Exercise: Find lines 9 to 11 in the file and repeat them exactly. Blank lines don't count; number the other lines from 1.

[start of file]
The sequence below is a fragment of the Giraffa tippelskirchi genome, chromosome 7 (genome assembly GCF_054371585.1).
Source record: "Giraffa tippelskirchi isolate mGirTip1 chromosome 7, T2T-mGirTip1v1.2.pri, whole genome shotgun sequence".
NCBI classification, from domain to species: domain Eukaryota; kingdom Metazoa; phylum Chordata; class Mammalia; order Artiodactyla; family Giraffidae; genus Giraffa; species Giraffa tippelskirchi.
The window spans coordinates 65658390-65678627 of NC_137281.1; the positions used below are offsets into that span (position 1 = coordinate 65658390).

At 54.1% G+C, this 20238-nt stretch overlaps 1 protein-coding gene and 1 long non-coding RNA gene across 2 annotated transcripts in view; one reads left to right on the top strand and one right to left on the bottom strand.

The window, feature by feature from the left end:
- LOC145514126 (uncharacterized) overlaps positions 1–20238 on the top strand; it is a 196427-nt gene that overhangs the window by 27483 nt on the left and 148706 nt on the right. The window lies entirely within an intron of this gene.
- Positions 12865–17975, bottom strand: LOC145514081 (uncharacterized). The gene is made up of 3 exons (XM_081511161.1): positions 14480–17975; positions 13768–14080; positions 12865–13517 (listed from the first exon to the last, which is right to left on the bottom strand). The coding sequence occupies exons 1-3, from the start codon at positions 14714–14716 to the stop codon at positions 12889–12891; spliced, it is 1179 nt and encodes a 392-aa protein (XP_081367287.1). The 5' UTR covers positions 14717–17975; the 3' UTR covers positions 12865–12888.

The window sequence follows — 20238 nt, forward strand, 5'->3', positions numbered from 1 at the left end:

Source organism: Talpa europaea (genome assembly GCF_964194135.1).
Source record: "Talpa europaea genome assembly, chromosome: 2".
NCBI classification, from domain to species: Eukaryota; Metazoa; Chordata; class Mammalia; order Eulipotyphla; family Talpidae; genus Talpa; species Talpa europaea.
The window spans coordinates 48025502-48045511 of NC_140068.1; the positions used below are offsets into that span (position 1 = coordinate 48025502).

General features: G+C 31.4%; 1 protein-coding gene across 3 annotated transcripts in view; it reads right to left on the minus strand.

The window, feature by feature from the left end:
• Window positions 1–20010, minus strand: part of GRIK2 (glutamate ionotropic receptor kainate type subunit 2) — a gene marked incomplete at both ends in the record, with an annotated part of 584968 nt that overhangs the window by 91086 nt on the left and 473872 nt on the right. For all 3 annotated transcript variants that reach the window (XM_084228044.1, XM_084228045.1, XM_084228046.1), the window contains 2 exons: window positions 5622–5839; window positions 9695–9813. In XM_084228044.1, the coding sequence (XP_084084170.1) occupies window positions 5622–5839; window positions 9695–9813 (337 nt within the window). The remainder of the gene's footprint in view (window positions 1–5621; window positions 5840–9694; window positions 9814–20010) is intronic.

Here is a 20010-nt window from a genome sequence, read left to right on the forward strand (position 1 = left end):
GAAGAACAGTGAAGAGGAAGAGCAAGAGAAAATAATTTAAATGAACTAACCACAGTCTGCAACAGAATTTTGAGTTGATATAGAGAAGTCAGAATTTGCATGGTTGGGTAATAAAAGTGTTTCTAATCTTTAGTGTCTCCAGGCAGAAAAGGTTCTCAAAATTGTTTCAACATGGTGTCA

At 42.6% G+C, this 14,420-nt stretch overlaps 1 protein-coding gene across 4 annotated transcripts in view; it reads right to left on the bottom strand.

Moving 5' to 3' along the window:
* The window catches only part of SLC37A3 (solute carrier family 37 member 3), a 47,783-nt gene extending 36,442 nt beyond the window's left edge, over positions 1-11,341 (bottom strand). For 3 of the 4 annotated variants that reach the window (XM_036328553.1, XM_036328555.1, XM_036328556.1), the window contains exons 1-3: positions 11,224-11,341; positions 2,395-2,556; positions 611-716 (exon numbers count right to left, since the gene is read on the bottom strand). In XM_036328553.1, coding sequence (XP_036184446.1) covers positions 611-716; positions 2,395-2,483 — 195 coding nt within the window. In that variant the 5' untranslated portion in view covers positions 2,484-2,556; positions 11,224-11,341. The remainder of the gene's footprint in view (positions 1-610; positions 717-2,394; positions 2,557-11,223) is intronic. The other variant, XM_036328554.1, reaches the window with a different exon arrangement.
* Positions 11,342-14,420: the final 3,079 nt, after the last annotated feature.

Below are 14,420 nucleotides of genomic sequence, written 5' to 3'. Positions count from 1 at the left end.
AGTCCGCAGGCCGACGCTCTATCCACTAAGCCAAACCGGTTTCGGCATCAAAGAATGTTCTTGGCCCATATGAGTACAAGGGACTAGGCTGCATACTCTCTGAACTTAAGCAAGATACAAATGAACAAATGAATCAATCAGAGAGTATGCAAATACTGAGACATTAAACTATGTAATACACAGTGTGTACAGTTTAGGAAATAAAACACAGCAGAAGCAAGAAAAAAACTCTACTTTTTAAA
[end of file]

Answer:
The window sequence follows — 20238 nt, forward strand, 5'->3', positions numbered from 1 at the left end:

Source organism: Talpa europaea (genome assembly GCF_964194135.1).
Source record: "Talpa europaea genome assembly, chromosome: 2".